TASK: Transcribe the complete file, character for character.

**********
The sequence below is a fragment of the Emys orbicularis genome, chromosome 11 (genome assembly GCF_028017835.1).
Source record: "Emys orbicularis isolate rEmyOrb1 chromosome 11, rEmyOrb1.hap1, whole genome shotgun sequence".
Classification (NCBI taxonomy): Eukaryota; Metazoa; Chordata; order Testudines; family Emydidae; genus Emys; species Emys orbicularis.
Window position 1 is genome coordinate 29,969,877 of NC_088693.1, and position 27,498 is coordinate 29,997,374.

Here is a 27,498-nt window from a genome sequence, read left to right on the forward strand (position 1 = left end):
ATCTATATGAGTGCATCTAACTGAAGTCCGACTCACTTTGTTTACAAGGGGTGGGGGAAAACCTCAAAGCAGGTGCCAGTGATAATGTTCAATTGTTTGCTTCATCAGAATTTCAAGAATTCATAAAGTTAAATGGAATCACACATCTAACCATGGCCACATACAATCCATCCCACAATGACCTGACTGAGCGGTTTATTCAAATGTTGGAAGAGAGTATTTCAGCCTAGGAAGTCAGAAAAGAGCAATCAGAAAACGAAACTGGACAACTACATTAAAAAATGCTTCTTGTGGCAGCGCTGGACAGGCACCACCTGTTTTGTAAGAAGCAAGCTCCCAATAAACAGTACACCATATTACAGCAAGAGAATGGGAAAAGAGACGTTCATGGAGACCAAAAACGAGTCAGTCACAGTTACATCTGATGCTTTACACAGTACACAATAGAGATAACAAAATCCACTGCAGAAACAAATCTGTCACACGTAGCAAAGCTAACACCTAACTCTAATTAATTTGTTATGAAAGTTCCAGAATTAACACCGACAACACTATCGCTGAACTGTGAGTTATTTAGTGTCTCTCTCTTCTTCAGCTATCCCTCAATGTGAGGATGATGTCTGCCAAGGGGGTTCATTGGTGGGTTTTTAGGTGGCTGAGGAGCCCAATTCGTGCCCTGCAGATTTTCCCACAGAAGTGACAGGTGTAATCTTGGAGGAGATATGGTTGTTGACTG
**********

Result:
The sequence below is a fragment of the Emys orbicularis genome, chromosome 11 (genome assembly GCF_028017835.1).
Source record: "Emys orbicularis isolate rEmyOrb1 chromosome 11, rEmyOrb1.hap1, whole genome shotgun sequence".
Classification (NCBI taxonomy): Eukaryota; Metazoa; Chordata; order Testudines; family Emydidae; genus Emys; species Emys orbicularis.
Window position 1 is genome coordinate 29,969,877 of NC_088693.1, and position 27,498 is coordinate 29,997,374.

Here is a 27,498-nt window from a genome sequence, read left to right on the forward strand (position 1 = left end):
ATCTATATGAGTGCATCTAACTGAAGTCCGACTCACTTTGTTTACAAGGGGTGGGGGAAAACCTCAAAGCAGGTGCCAGTGATAATGTTCAATTGTTTGCTTCATCAGAATTTCAAGAATTCATAAAGTTAAATGGAATCACACATCTAACCATGGCCACATACAATCCATCCCACAATGACCTGACTGAGCGGTTTATTCAAATGTTGGAAGAGAGTATTTCAGCCTAGGAAGTCAGAAAAGAGCAATCAGAAAACGAAACTGGACAACTACATTAAAAAATGCTTCTTGTGGCAGCGCTGGACAGGCACCACCTGTTTTGTAAGAAGCAAGCTCCCAATAAACAGTACACCATATTACAGCAAGAGAATGGGAAAAGAGACGTTCATGGAGACCAAAAACGAGTCAGTCACAGTTACATCTGATGCTTTACACAGTACACAATAGAGATAACAAAATCCACTGCAGAAACAAATCTGTCACACGTAGCAAAGCTAACACCTAACTCTAATTAATTTGTTATGAAAGTTCCAGAATTAACACCGACAACACTATCGCTGAACTGTGAGTTATTTAGTGTCTCTCTCTTCTTCAGCTATCCCTCAATGTGAGGATGATGTCTGCCAAGGGGGTTCATTGGTGGGTTTTTAGGTGGCTGAGGAGCCCAATTCGTGCCCTGCAGATTTTCCCACAGAAGTGACAGGTGTAATCTTGGAGGAGATATGGTTGTTGACTG